This book explores the cultural and economic conditions fuelling the popularity of the polarizing Paleo diet in Australia. Based on ethnographic research in Melbourne and Sydney, Catie Gressier recounts the compelling narratives of individuals struggling with illness and weight issues. She argues that ‘going Paleo’ provides a sense of agency and means of resistance to the neoliberal policies and practices underpinning the growing prevalence of lifestyle diseases. From its nostalgic constructions of the past, to the rise of anti-elite sentiments inherent in new forms of health populism, Gressier provides a nuanced understanding of the Paleo diet’s contemporary appeal.
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    Older workers in an ageing society: Critical topics in research and policy
    Taylor, P (Edward Elgar Publishing, 2013-01-01)
    This book explains how they are keen to tackle issues associated with the ageing of populations, namely the funding of pension systems
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    Navigating the Future: An Ethnography of Change in Papua New Guinea
    MINNEGAL, M ; Dwyer, PD (ANU Press, 2017)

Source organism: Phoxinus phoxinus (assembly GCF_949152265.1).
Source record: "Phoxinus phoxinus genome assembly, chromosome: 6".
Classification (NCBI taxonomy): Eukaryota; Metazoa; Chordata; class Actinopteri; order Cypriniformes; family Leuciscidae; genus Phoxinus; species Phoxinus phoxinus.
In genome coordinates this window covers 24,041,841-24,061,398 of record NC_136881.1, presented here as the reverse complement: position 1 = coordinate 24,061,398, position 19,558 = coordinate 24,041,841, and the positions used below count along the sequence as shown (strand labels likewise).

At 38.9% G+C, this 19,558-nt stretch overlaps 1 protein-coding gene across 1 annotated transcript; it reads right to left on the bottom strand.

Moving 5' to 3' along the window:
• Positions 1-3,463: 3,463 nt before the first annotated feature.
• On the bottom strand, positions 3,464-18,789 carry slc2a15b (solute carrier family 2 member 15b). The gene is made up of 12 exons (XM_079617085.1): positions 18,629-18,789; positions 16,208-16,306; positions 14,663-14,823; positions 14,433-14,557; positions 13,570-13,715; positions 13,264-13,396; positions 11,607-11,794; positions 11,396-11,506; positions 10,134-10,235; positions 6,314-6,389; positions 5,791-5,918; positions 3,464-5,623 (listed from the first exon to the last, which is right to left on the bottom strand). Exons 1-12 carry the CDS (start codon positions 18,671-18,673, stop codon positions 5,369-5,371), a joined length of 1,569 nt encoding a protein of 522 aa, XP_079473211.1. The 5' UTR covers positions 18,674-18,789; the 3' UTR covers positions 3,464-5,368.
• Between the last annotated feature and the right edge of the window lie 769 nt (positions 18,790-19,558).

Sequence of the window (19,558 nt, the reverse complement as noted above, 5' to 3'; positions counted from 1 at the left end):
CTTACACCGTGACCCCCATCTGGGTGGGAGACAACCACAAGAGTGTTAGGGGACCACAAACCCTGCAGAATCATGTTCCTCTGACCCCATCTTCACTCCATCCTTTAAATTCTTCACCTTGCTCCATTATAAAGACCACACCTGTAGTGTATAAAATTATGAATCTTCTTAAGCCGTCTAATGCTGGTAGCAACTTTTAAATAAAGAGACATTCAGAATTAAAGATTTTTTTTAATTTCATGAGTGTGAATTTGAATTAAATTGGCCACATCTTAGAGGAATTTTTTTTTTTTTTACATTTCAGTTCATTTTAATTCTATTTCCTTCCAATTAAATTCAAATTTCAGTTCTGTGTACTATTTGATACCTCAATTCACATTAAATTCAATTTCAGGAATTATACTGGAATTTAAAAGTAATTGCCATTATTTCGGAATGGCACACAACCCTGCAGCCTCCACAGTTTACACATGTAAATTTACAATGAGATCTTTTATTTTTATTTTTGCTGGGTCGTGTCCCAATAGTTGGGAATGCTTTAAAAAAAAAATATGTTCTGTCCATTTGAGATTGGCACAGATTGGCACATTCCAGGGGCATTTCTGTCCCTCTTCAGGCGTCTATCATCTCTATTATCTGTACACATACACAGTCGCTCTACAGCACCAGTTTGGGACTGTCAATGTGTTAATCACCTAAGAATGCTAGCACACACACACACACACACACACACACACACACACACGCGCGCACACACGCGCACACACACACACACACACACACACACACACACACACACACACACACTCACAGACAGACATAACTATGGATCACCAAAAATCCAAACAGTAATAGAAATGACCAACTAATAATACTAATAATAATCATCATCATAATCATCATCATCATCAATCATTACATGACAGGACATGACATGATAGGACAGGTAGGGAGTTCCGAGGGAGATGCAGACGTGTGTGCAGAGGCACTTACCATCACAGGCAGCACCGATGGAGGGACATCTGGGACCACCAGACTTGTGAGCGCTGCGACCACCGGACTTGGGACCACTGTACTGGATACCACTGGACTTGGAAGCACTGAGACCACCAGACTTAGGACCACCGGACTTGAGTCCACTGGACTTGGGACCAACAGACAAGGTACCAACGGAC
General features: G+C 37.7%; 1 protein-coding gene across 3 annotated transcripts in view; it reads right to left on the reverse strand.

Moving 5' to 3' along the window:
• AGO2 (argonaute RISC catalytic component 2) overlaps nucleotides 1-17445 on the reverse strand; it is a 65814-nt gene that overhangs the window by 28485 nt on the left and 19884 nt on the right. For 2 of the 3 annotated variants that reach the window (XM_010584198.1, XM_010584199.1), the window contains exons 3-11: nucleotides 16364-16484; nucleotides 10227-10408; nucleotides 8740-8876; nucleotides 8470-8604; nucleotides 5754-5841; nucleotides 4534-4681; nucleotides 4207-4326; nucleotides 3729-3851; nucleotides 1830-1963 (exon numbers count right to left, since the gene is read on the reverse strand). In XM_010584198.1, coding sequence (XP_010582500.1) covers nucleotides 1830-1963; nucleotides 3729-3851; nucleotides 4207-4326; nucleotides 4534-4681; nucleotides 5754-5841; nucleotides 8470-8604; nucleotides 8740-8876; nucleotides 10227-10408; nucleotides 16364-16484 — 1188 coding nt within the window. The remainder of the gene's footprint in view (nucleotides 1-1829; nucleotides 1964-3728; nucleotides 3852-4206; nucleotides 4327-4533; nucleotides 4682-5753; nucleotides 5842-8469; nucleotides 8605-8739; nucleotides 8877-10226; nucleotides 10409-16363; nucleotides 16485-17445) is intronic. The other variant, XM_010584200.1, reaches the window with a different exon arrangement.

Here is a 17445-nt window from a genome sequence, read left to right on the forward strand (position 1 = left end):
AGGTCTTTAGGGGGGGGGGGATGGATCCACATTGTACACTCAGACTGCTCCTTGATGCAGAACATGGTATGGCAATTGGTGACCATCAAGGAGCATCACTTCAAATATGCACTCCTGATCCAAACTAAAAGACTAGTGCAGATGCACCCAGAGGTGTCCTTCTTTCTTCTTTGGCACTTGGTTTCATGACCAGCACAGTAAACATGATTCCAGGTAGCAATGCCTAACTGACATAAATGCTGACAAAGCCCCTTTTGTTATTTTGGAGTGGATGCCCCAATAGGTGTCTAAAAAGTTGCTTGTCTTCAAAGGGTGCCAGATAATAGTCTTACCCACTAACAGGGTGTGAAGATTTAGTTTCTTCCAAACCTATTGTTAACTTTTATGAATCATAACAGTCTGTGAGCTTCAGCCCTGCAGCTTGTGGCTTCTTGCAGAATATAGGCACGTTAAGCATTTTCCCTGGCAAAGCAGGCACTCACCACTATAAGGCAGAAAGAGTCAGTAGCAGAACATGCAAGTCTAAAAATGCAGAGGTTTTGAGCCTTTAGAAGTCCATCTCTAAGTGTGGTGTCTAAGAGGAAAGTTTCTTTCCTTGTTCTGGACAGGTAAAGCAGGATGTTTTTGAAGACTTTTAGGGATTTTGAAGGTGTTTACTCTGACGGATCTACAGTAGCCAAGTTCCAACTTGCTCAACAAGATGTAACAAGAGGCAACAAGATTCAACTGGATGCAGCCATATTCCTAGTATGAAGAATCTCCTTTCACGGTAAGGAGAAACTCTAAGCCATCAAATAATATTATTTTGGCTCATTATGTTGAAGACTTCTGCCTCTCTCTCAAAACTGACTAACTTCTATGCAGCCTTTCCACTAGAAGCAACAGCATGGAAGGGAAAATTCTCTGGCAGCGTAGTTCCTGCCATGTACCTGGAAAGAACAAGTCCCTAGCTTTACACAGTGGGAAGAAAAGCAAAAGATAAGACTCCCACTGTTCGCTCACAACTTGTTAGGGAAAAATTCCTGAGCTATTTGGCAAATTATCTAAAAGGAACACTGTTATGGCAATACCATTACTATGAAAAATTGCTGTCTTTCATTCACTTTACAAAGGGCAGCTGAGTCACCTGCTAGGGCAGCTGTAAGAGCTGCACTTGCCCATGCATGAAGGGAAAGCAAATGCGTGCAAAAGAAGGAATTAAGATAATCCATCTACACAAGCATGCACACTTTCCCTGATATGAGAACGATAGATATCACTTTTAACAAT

'Navigating the Future' draws on long-term ethnographic fieldwork with Kubo people and their neighbours, in a remote area of Papua New Guinea, to explore how worlds are reconfigured as people become increasingly conscious of, and seek to draw into their own lives, wealth and power that had previously lain beyond their horizons. In the context of a major resource extraction project—the Papua New Guinea Liquefied Natural Gas (PNG LNG) Project–taking shape in the mountains to the north, the people in this area are actively reimagining their social world. This book describes changes in practice that result, tracing shifts in the ways people relate to the land, to each other and to outsiders, and the histories of engagement that frame those changes. Inequalities are emerging between individuals in access to paid work, between groups in potential for claiming future royalties, and between generations in access to information. As people at the village of Suabi strive to make themselves visible to the state and to petroleum companies, as legal entities entitled to receive benefits from the PNG LNG Project, they are drawing new boundaries around sets of people and around land and declaring hierarchical relationships between groups that did not exist before. They are struggling to make sense of a bureaucracy that is foreign to them, in a place where the state currently has minimal presence. A primary concern of 'Navigating the Future' is with the processes through which these changes have emerged, as people seek to imagine—and work to bring about—a radically different future for themselves while simultaneously reimagining their own past in ways that validate those endeavours.